Lessons build on one another. An example is a lesson from Unit B: Biography & Literature. Sub-Unit 2, lesson 1 shows this building of knowledge. After studying Benjamin Franklin for fourteen lessons, students are asked to focus on the last phrase of the first paragraph of the Declaration of Independence and think if it is something Benjamin Franklin would have written. “Lesson 1: Focus on the last phrase of the first paragraph of the Declaration of Independence: 'a decent respect to the opinions of mankind requires that they should declare the causes which impel them to the separation.' Does this sound like something Franklin would have written?"

Another example is found in Unit C, Liberty & Equality. In Sub-unit 4, lesson 1, "A New Nation," students look for connections between the Declaration of Independence and the Gettysburg Address. “Reread the first two paragraphs of the Declaration of Independence, highlighting words that help explain why the writers were forming a new nation. “ In the next lesson (lesson 2), "Dedicate," students analyze the meaning of the second paragraph of The Gettysburg Address with five groups each taking a different text to see how the word “dedicate” is used. For example, “In this excerpt, what does Douglass seem to be dedicated to?”

In Unit D, Science & Science Fiction, Sub-Unit 3, lesson 5, students reflect and write on multiple texts. From the overview: “In “The Tables Turned,” students connect Wordsworth’s poem to a passage from Frankenstein, and in “Man and Machines,” students connect Brautigan’s poem to any two passages from Lessons 1–4.”

Many lessons contain a section titled “Connections to other lessons” that assists the teacher with understanding how pieces both in the past and future fit together.

Indicator 2d

The questions and tasks support students' ability to complete culminating tasks in which they demonstrate their knowledge of a topic (or, for grades 6-8, a theme) through integrated skills (e.g. combination of reading, writing, speaking, listening).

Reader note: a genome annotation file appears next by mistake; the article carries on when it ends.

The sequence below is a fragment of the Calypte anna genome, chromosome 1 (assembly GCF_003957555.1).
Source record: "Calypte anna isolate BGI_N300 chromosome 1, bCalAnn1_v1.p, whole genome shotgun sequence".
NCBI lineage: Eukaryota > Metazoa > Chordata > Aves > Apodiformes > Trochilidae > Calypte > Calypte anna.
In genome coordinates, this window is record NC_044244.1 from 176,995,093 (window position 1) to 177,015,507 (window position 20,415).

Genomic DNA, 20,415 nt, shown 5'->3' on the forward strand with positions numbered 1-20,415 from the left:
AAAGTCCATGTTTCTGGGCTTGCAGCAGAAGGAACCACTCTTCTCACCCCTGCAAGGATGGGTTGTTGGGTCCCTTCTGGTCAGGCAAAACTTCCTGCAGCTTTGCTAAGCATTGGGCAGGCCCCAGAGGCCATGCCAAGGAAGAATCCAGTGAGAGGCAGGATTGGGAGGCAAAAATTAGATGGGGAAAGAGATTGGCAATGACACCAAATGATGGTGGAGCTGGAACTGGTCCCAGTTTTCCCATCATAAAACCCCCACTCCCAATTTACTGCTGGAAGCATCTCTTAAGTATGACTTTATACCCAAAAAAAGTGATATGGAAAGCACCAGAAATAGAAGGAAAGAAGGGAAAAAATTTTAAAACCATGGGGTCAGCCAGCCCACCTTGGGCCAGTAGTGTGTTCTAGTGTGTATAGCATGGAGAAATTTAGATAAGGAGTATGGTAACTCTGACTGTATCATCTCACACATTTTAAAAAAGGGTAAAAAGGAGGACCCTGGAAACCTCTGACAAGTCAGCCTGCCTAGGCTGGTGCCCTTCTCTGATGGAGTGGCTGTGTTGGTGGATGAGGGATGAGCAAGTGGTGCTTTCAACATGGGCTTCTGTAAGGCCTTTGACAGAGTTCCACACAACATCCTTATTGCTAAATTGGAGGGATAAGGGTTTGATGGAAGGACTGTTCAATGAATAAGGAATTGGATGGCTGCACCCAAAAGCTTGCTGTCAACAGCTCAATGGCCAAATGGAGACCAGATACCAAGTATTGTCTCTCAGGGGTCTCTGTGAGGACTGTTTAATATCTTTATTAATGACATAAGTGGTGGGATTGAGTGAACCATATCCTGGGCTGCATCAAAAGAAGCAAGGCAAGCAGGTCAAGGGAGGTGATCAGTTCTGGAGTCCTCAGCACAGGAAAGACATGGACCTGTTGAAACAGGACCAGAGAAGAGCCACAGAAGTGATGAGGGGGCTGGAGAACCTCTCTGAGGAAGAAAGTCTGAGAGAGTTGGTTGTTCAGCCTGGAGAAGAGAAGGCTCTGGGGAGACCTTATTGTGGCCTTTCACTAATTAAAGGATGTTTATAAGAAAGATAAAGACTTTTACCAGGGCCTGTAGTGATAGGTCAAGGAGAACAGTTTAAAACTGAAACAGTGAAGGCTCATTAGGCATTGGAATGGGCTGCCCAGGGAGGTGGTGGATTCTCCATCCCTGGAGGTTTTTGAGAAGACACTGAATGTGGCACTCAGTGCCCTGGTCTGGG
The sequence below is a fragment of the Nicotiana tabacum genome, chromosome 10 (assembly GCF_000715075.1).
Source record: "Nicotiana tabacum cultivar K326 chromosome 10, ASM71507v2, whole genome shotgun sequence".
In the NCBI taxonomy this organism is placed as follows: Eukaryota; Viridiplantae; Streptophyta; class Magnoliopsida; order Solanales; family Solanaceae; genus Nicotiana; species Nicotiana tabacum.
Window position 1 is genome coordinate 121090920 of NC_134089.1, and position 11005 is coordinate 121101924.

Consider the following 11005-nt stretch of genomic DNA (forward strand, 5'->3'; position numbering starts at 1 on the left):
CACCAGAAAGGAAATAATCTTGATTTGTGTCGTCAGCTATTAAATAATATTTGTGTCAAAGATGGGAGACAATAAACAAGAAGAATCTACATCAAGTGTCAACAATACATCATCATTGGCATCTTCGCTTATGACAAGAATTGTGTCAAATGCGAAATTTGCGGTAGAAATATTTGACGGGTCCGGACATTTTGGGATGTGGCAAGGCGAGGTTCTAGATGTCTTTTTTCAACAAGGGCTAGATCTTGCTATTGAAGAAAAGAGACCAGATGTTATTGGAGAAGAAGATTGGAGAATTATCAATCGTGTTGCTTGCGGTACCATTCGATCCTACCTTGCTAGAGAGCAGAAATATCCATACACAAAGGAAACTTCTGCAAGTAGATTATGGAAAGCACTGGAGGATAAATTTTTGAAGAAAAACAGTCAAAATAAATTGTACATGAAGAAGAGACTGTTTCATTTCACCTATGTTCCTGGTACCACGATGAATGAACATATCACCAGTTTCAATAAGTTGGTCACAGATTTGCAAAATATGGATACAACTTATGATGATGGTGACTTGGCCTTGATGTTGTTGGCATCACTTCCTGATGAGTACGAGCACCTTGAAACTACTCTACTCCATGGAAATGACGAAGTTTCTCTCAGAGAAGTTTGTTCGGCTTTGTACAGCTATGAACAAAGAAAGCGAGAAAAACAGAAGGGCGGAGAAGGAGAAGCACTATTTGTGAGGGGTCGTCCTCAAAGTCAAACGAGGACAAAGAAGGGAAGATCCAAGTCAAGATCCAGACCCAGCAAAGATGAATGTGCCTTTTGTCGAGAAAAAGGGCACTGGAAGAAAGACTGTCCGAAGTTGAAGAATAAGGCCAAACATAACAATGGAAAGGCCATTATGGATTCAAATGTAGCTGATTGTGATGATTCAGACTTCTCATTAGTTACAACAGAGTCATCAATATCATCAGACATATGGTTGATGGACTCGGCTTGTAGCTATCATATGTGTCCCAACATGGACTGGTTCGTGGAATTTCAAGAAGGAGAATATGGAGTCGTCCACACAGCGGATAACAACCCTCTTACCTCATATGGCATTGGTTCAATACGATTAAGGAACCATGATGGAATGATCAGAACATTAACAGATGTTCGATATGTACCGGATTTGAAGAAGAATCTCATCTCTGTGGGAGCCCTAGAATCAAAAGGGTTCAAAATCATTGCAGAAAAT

4/4
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Indicator Rating Details

The instructional materials for Grade 8 fully meet the expectations of indicator 2d. The materials build students' knowledge of topics using sequences of high quality questions and tasks that culminate in engaging tasks that allow them to demonstrate integrated literacy skills. Some examples of how these materials meet the expectations of this indicator include the following examples:

In Liberty & Equality, Unit 8C, students complete the sub-unit on Frankenstein in Unit 8D, Sub-unit 1, lesson 14, with a debate. This unit includes material to help prepare students for the roles in the debate, short video clips to watch, as well as a poll and opportunities for discussion.

One culminating tasks, along with an essay, for the Friday & Diego Collection is a multi-media collage presentation. This project is based on the research students have done throughout the unit. The following is directions for one task: “Tell students that they will have eight minutes to get ready for their presentations. They should choose the person that will present the collage. Then they will help the presenter by discussing the collage and taking notes for the presenter to use during the presentation. The notes should be brief: they should be reminders for the presenter, not a script. The group discussions should answer the following questions:

  • What is the main idea for the collage? What are you trying to convey?
  • Why did you choose various elements in the collage?
  • What will the closing thought be? It should restate the main idea and leave the class with something to think about.